In the end, with her death, which is where the story begins, Miss Emily is the talk of the town. Not because people truly mourn her, but because people are curious about the life she had lived in secret, in her big house, for all those years. People pitied her, it was as had been left alone in the world and seemed to have wished it that way.
Emily’s Downward Spiral: An Analysis of “A Rose for Emily” In William Faulkner’s short story “A Rose for Emily,” the main character of the story is Miss Emily Grierson. To analyze and examine her character, it is almost impossible not to look at the psychological aspect of it. Through the narrative of
In addition to the impact of her family on her mental state, it is also through the relationship Miss Emily has with her community, that helps to foreshadow the fateful ending. It is through the words and actions of the community that this relationship is shown, such as how they even distance themselves from her. In the beginning of the story in Act I, Faulkner describes Miss Emily’s position in the town as “a sort of hereditary obligation”. Since the death of her father, the town is aware of the struggle she is having while being alone, so that is why they see her
“After her father’s death she went out very little, after her sweetheart went away, people hardly saw her at all” (Faulkner 805). Miss Emily was an interesting character that is commonly associated with death and isolation. According to Willow D. Crystal, William Faulkner's "A Rose for Emily" suggests that
Criticism from the townspeople caused Emily to go insane. What did Emily ever do to the townspeople? They were always criticizing her in how she was to who she dated. She was already in a struggle with herself, the environment and all those who surrounded her. The society was forcing her to stray in her role of “noblesse oblige.” When Emily’s father died the “people were glad…they could pity Miss Emily. Being left alone…she had become humanized.” Townspeople were jealous that she always had money and her life was set good unlike them. Not knowing the struggle she was going through they made it worse for her by criticizing. She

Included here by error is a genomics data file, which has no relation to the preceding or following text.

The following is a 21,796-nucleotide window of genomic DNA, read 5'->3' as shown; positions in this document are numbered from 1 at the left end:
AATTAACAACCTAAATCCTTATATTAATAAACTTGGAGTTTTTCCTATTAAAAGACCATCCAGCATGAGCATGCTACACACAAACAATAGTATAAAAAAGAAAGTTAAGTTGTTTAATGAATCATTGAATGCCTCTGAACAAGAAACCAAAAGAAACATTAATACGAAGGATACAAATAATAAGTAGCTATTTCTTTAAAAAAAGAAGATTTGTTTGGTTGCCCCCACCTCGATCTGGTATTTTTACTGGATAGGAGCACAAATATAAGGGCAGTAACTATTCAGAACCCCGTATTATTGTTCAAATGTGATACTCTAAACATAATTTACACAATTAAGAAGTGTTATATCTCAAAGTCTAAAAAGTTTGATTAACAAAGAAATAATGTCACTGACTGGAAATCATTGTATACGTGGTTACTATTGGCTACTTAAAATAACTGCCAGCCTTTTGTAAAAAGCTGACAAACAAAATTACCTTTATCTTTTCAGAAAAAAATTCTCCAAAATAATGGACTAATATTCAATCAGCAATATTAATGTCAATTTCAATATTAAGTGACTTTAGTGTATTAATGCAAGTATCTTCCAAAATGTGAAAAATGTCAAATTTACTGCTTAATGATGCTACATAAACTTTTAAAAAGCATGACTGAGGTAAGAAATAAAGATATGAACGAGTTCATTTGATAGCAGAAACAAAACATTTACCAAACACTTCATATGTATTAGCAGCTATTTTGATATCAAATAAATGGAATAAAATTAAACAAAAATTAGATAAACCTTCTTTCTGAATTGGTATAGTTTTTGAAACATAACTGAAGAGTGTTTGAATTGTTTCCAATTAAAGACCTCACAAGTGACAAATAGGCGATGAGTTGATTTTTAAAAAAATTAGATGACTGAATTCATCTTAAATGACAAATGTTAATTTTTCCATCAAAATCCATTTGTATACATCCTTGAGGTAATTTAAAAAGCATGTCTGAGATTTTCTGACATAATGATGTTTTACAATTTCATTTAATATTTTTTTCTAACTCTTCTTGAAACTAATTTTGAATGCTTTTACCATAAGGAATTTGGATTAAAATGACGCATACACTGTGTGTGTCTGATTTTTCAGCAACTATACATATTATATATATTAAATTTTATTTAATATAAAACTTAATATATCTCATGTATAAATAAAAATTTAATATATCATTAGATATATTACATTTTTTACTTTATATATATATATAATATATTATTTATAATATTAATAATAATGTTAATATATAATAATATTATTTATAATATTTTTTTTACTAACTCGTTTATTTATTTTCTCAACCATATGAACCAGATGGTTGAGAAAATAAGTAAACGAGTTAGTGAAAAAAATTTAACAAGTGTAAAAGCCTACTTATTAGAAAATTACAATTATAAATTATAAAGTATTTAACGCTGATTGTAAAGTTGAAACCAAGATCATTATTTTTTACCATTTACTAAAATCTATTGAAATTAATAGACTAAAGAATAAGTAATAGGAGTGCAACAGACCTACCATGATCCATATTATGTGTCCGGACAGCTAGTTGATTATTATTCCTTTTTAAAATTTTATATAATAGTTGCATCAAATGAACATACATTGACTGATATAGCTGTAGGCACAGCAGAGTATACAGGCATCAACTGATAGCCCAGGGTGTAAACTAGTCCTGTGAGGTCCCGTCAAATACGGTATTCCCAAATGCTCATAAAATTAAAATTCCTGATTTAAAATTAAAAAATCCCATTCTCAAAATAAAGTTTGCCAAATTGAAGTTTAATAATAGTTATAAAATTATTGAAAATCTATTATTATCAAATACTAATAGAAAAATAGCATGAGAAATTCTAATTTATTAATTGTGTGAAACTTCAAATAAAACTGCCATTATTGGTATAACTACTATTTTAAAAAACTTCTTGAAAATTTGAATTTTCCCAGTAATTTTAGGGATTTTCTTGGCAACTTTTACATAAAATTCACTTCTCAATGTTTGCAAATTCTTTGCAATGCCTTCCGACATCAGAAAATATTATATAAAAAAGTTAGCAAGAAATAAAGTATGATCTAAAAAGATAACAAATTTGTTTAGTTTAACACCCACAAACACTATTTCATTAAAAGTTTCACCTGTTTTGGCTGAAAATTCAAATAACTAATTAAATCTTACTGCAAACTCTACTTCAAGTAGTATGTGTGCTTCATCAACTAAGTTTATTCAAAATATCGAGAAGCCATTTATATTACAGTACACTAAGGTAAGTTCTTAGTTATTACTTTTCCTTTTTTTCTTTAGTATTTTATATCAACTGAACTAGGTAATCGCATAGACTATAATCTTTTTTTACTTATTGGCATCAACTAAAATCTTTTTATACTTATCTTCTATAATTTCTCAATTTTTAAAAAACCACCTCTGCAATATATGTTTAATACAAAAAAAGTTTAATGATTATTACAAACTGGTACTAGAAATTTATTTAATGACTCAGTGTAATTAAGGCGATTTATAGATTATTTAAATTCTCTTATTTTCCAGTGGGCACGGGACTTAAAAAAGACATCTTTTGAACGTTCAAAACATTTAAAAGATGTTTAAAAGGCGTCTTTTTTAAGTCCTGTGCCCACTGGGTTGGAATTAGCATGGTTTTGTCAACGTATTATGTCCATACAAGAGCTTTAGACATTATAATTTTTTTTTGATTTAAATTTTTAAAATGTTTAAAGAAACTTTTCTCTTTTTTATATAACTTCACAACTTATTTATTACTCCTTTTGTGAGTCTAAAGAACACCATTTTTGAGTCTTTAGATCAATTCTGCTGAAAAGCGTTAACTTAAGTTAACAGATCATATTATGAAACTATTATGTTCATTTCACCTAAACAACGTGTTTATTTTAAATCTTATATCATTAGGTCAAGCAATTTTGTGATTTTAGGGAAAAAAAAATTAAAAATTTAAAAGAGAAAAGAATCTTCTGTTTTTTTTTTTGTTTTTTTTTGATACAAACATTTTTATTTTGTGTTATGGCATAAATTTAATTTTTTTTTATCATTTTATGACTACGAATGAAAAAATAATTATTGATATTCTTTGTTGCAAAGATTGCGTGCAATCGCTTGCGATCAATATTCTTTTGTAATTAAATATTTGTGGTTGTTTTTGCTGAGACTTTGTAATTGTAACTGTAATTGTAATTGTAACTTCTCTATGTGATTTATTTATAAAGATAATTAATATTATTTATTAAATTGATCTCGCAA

Another thing that might have contributed to Miss Emily’s motive was all of the gossip about her. In the small town of Jefferson, there was an abundant amount of gossip. Miss Emily was a main topic of that town gossip. When Miss Emily’s relationship with Homer Barron began, many of the townspeople looked down on the relationship. Scherting asserted that “Miss Emily’s conduct during the time baffled the people of Jefferson” (401). At this time the women were held to certain standards. Miss Emily was meeting none of the standards that the time
Upon reading William Faulkner’s “A Rose for Emily,” one discovers several colorful characters, including one Miss Emily Grierson of Jefferson, Mississippi. Readers uncover her quirks and specific character traits as seen through the eyes of the townspeople who are highly interested in the goings-on in her life. Miss Emily Grierson
The information that we do have about Miss Emily's genuinely mysterious life was obtained through her prying neighbors. They did everything possible, without disrespect, to find out more about her. They knew where she had been, with whom, and when. The secrecy of Miss Emily's life fascinated everyone that knew her. The more that time went on and the more that neighbors pried, the less Miss Emily appeared until soon she was hardly seen at all and let no one into her home. Even at Miss Emily's funeral the whole town came to satisfy some of their curiosity. Miss Emily seemed to enjoy being secretive and did her best to be so.
Gabi Kuhn 4B 11/13/12 1) What is the point of view of the story? The point of view of the story is a third person. The amount of information the reader knows would be somewhat that of a typical townsperson, since we do not find out right away what is really going